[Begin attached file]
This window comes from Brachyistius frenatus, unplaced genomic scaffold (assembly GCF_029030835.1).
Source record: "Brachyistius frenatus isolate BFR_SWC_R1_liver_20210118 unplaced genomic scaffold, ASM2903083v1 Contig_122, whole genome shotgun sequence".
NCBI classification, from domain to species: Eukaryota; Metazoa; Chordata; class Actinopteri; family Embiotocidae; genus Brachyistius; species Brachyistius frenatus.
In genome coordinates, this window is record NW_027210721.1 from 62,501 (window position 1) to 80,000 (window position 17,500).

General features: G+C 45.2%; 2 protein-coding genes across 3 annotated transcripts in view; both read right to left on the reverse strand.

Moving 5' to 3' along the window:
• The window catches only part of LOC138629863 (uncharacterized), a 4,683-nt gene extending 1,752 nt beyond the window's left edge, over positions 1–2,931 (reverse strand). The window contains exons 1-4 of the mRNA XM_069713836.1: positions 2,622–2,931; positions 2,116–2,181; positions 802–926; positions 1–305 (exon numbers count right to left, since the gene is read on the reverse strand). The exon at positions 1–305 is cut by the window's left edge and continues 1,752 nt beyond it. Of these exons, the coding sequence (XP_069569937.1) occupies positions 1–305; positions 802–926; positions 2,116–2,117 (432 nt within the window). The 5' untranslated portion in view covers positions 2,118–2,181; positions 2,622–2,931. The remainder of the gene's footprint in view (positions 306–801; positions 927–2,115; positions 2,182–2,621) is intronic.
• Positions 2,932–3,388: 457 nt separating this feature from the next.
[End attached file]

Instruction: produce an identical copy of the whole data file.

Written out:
This window comes from Brachyistius frenatus, unplaced genomic scaffold (assembly GCF_029030835.1).
Source record: "Brachyistius frenatus isolate BFR_SWC_R1_liver_20210118 unplaced genomic scaffold, ASM2903083v1 Contig_122, whole genome shotgun sequence".
NCBI classification, from domain to species: Eukaryota; Metazoa; Chordata; class Actinopteri; family Embiotocidae; genus Brachyistius; species Brachyistius frenatus.
In genome coordinates, this window is record NW_027210721.1 from 62,501 (window position 1) to 80,000 (window position 17,500).

General features: G+C 45.2%; 2 protein-coding genes across 3 annotated transcripts in view; both read right to left on the reverse strand.

Moving 5' to 3' along the window:
• The window catches only part of LOC138629863 (uncharacterized), a 4,683-nt gene extending 1,752 nt beyond the window's left edge, over positions 1–2,931 (reverse strand). The window contains exons 1-4 of the mRNA XM_069713836.1: positions 2,622–2,931; positions 2,116–2,181; positions 802–926; positions 1–305 (exon numbers count right to left, since the gene is read on the reverse strand). The exon at positions 1–305 is cut by the window's left edge and continues 1,752 nt beyond it. Of these exons, the coding sequence (XP_069569937.1) occupies positions 1–305; positions 802–926; positions 2,116–2,117 (432 nt within the window). The 5' untranslated portion in view covers positions 2,118–2,181; positions 2,622–2,931. The remainder of the gene's footprint in view (positions 306–801; positions 927–2,115; positions 2,182–2,621) is intronic.
• Positions 2,932–3,388: 457 nt separating this feature from the next.